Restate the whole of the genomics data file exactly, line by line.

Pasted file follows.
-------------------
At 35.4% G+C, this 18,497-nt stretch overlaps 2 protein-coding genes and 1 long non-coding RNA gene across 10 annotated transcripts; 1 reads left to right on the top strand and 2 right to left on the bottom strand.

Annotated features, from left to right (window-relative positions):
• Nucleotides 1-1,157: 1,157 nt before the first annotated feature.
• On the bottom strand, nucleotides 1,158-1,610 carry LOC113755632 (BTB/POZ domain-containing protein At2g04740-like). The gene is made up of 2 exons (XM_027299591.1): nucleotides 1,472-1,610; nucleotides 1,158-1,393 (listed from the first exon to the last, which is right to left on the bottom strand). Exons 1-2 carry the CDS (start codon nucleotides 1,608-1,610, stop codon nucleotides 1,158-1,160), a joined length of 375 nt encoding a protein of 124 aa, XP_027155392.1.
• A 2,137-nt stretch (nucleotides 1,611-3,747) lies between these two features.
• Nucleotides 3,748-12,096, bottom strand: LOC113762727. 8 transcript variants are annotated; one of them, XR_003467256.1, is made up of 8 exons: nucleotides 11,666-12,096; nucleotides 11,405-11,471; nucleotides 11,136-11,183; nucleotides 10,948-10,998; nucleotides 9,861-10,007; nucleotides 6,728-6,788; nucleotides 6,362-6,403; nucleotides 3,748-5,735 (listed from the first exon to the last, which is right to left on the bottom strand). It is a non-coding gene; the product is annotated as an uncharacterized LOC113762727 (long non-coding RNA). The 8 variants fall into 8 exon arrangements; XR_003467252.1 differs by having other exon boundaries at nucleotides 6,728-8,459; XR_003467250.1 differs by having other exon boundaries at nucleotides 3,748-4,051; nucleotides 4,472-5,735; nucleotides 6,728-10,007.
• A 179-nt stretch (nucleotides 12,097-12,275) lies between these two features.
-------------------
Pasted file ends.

At 35.4% G+C, this 18,497-nt stretch overlaps 2 protein-coding genes and 1 long non-coding RNA gene across 10 annotated transcripts; 1 reads left to right on the top strand and 2 right to left on the bottom strand.

Annotated features, from left to right (window-relative positions):
• Nucleotides 1-1,157: 1,157 nt before the first annotated feature.
• On the bottom strand, nucleotides 1,158-1,610 carry LOC113755632 (BTB/POZ domain-containing protein At2g04740-like). The gene is made up of 2 exons (XM_027299591.1): nucleotides 1,472-1,610; nucleotides 1,158-1,393 (listed from the first exon to the last, which is right to left on the bottom strand). Exons 1-2 carry the CDS (start codon nucleotides 1,608-1,610, stop codon nucleotides 1,158-1,160), a joined length of 375 nt encoding a protein of 124 aa, XP_027155392.1.
• A 2,137-nt stretch (nucleotides 1,611-3,747) lies between these two features.
• Nucleotides 3,748-12,096, bottom strand: LOC113762727. 8 transcript variants are annotated; one of them, XR_003467256.1, is made up of 8 exons: nucleotides 11,666-12,096; nucleotides 11,405-11,471; nucleotides 11,136-11,183; nucleotides 10,948-10,998; nucleotides 9,861-10,007; nucleotides 6,728-6,788; nucleotides 6,362-6,403; nucleotides 3,748-5,735 (listed from the first exon to the last, which is right to left on the bottom strand). It is a non-coding gene; the product is annotated as an uncharacterized LOC113762727 (long non-coding RNA). The 8 variants fall into 8 exon arrangements; XR_003467252.1 differs by having other exon boundaries at nucleotides 6,728-8,459; XR_003467250.1 differs by having other exon boundaries at nucleotides 3,748-4,051; nucleotides 4,472-5,735; nucleotides 6,728-10,007.
• A 179-nt stretch (nucleotides 12,097-12,275) lies between these two features.